Oladipo ‘Dipo’ Agboluaje studied Theatre Arts at the University of Benin, and Literature Representation and Modernity at London Metropolitan University. He received his PhD in African Drama from Open University. He is a playwright and creative writing workshop facilitator. Agboluaje is an associate lecturer in Theatre and Performance at Goldsmiths, University of London. He is assistant general secretary of the African Theatre Association, an organization committed to the development of research and practice in African theatre. He is a member of the Fence, a pan-European network of theatre practitioners whose aim is to discover new approaches to interrogating contemporary European theatre practice. Through his plays Agboluaje has interrogated the notions of home, identity and diaspora, nationalism and culture. Agboluaje’s published plays include Early Morning, The Christ of Coldharbour Lane, The Estate and New Nigerians.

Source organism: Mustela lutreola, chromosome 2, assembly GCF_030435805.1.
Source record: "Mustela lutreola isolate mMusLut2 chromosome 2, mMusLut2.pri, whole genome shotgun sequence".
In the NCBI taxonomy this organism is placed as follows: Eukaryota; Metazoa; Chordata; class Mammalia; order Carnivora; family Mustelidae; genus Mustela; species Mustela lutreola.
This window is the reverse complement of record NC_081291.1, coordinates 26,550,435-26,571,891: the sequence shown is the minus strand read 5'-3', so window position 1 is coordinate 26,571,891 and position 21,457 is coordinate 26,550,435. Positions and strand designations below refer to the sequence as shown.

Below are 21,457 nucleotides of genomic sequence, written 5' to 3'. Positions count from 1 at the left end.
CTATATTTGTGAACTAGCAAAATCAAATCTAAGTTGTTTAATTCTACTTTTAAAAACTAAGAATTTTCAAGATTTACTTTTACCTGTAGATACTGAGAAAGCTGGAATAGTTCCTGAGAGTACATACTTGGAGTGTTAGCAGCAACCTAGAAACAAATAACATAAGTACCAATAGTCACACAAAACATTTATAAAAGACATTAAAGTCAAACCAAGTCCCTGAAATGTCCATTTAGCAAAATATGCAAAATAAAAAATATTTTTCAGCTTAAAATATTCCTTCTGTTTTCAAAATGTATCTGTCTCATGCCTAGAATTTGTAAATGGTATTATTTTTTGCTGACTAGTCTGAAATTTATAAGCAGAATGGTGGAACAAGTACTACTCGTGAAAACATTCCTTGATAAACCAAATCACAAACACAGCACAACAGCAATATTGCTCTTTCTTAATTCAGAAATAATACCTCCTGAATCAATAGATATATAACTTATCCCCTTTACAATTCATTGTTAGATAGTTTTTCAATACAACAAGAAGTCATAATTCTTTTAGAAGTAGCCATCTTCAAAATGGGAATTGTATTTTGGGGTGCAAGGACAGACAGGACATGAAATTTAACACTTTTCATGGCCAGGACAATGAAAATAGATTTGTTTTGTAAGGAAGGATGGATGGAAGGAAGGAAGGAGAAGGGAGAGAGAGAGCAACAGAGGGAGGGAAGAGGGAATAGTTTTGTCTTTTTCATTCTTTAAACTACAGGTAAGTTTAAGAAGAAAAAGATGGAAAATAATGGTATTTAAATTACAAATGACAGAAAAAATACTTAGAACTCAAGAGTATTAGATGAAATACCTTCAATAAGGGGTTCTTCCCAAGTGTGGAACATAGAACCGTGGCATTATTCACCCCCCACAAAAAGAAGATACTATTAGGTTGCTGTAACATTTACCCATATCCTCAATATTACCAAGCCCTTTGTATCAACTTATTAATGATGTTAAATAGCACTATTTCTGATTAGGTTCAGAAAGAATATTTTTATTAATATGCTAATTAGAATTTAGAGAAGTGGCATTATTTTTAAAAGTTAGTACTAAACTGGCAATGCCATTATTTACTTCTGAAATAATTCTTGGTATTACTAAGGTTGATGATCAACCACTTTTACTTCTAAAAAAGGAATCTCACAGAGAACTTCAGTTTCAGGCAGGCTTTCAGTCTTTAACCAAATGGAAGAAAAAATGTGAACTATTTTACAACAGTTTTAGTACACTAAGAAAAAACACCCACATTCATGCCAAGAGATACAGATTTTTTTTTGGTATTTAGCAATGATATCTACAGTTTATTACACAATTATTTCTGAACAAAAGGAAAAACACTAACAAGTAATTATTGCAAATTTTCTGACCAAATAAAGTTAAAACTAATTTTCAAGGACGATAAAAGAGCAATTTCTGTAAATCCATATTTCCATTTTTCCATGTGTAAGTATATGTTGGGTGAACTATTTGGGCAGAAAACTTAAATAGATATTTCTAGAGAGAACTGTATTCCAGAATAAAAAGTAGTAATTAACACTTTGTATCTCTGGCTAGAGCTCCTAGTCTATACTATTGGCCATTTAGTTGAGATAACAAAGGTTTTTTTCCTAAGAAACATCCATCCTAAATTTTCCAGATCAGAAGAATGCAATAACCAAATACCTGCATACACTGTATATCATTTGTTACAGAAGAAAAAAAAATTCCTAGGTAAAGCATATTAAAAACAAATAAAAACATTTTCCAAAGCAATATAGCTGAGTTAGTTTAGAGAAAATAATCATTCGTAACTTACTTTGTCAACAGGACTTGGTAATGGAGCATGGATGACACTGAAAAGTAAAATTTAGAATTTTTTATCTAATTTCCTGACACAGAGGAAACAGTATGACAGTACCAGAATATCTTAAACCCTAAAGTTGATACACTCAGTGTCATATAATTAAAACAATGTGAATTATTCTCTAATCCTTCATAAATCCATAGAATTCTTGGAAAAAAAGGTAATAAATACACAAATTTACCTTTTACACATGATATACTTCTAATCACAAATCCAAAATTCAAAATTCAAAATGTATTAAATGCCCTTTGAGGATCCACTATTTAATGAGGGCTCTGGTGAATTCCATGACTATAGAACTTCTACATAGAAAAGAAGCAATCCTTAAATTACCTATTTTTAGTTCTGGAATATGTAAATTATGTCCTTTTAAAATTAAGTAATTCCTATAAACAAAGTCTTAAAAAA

I propose to interrogate the role of the dramaturg in developing work by playwrights of diverse backgrounds in the UK.
Most of the dramaturgs during and after the growth of new writing in the 1990s are white and so, as a starting point, I ask the question: in a multicultural environment, what is the dramaturg’s role in developing a script by a writer of a different cultural background, where the story is set in the writer’s culture/community? By so doing I shall problematize the roles played by Asian and black-British playwrights and the dramaturg in the theatre-making process by interrogating ideas underpinning identity, multiculturalism, performance and audience reception to see how they affect the development of the script as text in British theatre production. I shall also generally interrogate key concepts such as multiculturalism, nationality, identity, representation, universality and authenticity. By interrogating these terms, I shall determine the tensions that exist between not only the practitioners as individuals but also the tensions between practitioners and institutions as they apply to making diverse work. This interrogation takes place in the knowledge that the role of the dramaturg in British theatre is limited to script development when compared with their European counterparts.